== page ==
Tips to Calming Down an Excited Dog Who Had a Tough Start to Life

By: David Codr

Published Date: April 11, 2017

Sheba (left) is a Akita / Husky mix who lives in Omaha with Shadow, a two-year-old rescue dog. The guardian booked a dog behavior training appointment with me to help Shadow who spent the first year of his life tied up to a tree and is now leash aggressive, also gets excited easily and pulls on the leash.

Both dogs were excited to see me when I stepped inside their home. Surprisingly Sheba was in front of Shadow. Being skittish around strangers, I expected Sheba to keep her distance but here she was, front and center.

Shadow was clearly the high energy dog, repeatedly jumping up on me. Later in the session, I showed the guardians how to train a dog to stay behind an invisible boundary at the top of the stairs of this split level home. It will be important for the humans to practice this door answering technique at least once a day (more is better) for the next 7-14 days until the dogs stay behind the boundary on their own.

When I sat down with the family to discuss Shadow and his behavior problems, I learned that the dogs didn’t really have any rules in place. Both dogs literally climbed up on top of the humans to tell them they wanted attention. It wasn’t hard to see why the dogs acted this way, each time they nudged or jumped up on a member of the family, they automatically reached out and stated to pet them.

I suggested a number of rules and boundaries and showed the guardians how to enforce them using non verbal forms of communication. I also stressed how important it is to disagree out reward the dogs within 3 seconds so they are able to make the connection and learn what the humans were asking or telling them.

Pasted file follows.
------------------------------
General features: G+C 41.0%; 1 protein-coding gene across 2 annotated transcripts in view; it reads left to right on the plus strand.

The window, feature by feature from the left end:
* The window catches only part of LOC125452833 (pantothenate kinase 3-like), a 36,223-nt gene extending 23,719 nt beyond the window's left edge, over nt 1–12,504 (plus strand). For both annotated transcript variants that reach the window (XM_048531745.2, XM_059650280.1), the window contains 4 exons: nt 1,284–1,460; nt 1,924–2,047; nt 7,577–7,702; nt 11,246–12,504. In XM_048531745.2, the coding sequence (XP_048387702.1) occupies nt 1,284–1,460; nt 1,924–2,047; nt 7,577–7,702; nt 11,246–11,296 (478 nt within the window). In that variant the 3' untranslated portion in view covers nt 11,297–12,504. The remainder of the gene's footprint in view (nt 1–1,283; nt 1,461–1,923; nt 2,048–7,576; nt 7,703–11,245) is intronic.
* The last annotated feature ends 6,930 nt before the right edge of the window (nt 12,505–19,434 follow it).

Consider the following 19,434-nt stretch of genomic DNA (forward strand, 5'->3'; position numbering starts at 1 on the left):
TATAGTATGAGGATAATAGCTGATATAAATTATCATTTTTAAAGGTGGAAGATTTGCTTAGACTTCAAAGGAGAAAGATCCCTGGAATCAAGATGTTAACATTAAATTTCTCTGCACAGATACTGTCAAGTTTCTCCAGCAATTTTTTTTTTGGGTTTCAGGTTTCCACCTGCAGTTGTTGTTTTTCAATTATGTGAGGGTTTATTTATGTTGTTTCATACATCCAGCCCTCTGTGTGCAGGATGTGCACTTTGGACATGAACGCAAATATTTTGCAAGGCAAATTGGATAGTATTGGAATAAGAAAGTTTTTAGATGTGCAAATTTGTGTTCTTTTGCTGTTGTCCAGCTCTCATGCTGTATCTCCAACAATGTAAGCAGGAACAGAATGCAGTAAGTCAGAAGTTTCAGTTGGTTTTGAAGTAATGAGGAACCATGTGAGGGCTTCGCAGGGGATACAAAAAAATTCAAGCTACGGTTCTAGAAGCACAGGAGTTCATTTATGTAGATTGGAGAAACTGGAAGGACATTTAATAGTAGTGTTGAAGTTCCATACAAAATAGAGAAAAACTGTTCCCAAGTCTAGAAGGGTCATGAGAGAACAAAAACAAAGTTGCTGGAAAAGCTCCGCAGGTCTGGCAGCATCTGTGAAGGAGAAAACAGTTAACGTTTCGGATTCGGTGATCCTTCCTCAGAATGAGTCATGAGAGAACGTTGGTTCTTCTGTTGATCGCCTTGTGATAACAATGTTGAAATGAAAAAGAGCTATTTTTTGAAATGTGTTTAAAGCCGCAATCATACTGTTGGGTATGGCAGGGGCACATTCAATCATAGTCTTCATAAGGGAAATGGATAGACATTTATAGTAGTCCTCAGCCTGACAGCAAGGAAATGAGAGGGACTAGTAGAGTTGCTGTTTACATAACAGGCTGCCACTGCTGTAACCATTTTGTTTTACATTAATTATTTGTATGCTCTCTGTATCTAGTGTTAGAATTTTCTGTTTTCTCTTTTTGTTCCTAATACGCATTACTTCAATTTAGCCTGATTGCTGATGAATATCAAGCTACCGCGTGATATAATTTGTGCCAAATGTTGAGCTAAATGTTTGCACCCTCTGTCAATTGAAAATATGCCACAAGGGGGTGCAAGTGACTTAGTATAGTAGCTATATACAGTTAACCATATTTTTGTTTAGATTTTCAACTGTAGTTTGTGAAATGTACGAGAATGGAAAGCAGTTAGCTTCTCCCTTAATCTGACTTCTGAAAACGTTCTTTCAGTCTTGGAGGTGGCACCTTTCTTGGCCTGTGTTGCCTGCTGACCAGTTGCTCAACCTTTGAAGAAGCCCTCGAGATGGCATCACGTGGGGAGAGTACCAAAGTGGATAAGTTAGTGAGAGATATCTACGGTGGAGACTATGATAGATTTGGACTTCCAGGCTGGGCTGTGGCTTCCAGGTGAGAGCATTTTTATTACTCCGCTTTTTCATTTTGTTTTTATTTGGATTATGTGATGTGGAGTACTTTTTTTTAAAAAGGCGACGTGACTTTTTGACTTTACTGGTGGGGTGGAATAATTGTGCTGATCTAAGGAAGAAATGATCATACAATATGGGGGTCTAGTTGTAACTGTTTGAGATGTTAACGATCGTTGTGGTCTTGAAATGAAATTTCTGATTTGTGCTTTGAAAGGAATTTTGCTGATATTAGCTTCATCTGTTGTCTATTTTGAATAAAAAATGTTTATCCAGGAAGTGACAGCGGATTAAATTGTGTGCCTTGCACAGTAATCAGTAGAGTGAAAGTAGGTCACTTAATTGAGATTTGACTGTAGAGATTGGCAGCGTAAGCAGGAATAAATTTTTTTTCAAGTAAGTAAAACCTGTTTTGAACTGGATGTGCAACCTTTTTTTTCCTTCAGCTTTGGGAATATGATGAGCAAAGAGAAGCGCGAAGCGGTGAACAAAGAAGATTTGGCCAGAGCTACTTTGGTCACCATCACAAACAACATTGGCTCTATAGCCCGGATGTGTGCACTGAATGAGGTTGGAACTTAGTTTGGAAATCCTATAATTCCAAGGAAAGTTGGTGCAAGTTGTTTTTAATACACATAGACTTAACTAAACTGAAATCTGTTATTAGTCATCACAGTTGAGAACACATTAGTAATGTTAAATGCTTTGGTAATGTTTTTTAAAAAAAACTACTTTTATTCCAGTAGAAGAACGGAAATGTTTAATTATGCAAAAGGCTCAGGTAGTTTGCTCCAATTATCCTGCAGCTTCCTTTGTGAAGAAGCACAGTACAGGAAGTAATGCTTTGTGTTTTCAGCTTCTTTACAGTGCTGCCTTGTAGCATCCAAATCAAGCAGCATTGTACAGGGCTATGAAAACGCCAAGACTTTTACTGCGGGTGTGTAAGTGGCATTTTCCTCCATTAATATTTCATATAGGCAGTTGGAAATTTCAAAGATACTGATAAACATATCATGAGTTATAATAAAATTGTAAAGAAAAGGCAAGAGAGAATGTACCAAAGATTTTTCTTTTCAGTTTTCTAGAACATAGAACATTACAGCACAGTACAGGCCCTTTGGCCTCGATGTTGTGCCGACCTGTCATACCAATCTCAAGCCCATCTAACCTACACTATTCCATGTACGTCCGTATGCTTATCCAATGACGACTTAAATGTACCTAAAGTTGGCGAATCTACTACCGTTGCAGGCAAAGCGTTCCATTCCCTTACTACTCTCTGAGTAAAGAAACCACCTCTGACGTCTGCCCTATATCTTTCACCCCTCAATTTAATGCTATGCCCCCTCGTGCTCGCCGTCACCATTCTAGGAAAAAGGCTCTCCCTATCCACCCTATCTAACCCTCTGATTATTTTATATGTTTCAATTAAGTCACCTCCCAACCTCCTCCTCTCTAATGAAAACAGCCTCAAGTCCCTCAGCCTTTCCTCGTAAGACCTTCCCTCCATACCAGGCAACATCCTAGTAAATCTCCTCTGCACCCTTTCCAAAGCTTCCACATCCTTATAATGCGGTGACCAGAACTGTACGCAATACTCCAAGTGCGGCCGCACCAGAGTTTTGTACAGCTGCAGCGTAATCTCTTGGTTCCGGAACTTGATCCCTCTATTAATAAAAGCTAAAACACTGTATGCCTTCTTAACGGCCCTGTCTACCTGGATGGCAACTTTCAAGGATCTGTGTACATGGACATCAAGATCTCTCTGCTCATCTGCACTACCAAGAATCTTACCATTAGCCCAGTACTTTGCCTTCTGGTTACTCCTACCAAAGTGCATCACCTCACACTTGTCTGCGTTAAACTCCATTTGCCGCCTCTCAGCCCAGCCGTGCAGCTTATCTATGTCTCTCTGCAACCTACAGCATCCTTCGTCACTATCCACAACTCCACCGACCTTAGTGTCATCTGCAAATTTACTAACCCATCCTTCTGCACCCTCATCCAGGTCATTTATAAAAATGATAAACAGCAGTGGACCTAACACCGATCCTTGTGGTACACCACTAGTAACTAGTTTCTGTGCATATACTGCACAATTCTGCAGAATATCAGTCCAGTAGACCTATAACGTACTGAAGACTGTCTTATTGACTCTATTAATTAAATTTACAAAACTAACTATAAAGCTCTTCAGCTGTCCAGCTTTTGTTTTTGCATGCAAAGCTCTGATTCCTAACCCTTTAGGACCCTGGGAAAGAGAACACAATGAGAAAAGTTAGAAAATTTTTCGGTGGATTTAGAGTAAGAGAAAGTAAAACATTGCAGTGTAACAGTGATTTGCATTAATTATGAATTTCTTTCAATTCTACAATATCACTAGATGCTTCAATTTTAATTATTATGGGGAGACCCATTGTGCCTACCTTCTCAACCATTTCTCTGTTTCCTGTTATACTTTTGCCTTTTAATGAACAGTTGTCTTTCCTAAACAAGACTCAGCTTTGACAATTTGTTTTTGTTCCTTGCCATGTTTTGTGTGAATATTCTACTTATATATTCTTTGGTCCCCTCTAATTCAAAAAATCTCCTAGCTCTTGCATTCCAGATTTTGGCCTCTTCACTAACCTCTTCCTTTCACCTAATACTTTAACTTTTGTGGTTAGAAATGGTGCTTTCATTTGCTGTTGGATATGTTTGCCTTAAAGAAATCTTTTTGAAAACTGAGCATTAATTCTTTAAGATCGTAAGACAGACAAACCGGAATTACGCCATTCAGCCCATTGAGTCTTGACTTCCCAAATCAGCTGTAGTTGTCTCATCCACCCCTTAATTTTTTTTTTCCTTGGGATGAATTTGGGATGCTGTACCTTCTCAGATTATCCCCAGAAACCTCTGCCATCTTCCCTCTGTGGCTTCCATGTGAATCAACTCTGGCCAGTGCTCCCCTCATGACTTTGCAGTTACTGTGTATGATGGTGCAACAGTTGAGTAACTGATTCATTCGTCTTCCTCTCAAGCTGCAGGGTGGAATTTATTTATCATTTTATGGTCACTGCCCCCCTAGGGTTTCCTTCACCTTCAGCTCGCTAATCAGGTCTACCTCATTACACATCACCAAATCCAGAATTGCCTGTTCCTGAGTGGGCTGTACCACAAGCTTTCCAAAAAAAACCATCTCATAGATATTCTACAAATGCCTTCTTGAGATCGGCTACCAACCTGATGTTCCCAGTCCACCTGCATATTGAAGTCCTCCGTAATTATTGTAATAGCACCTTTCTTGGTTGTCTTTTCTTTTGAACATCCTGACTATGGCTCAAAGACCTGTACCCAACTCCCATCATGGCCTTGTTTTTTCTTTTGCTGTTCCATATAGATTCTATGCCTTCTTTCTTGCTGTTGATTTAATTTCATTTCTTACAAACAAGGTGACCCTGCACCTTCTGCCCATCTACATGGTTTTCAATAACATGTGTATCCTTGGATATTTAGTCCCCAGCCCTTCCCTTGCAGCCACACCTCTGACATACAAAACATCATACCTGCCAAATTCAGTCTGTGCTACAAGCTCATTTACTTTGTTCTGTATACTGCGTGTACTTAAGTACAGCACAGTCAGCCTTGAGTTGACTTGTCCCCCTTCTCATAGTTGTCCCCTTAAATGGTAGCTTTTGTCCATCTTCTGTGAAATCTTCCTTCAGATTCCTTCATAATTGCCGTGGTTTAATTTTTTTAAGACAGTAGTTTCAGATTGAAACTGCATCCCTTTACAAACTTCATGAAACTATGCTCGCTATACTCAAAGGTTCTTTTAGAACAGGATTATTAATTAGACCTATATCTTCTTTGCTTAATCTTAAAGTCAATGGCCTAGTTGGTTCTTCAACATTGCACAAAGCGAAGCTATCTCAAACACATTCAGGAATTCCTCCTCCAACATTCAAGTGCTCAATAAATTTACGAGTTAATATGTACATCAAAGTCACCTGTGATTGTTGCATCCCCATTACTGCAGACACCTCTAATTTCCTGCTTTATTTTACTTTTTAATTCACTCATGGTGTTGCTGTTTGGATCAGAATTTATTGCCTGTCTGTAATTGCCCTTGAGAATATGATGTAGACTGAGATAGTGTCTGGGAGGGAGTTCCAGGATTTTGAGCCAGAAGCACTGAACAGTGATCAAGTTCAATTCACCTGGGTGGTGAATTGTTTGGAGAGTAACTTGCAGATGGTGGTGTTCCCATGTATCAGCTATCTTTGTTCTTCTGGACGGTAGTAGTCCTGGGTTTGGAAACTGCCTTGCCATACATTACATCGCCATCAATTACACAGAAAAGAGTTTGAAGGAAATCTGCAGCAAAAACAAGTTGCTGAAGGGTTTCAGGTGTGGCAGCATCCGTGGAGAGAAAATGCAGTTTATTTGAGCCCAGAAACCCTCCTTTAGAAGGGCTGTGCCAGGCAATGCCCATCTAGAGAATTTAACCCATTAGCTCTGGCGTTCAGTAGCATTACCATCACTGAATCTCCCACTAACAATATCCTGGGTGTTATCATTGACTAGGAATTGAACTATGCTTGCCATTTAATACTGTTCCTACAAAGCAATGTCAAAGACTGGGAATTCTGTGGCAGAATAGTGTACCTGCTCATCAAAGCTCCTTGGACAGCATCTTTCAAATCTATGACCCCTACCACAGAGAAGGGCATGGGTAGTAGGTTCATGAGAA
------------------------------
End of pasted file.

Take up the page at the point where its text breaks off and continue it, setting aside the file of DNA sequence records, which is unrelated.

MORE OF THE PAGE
One of the recommendations I made were for the humans to practice my Petting with a Purpose method. By asking the dogs to sit or lay down to earn their attention, the humans can help them develop more self control and respect for the humans at the same time.

I also showed the humans a focus exercise which will come in handy with Shadow’s leash aggression. This exercise needs a lot of practice in order to hold the dog’s attention for a sufficient length of time, then the next step is to practice it on walks without other dogs around. Once the dog constantly responds inside and out, then they guardian will be able to use the Focus exercise when other dogs are in the area and stop Shadow’s leash aggression before it actually happens.

By the end of the session, the dogs seemed more relaxed and were already respecting the human’s personal space and following their lead. I wrapped up the session by filming a Roadmap to Success video that you can watch by clicking the link below.

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This post was written by: David Codr

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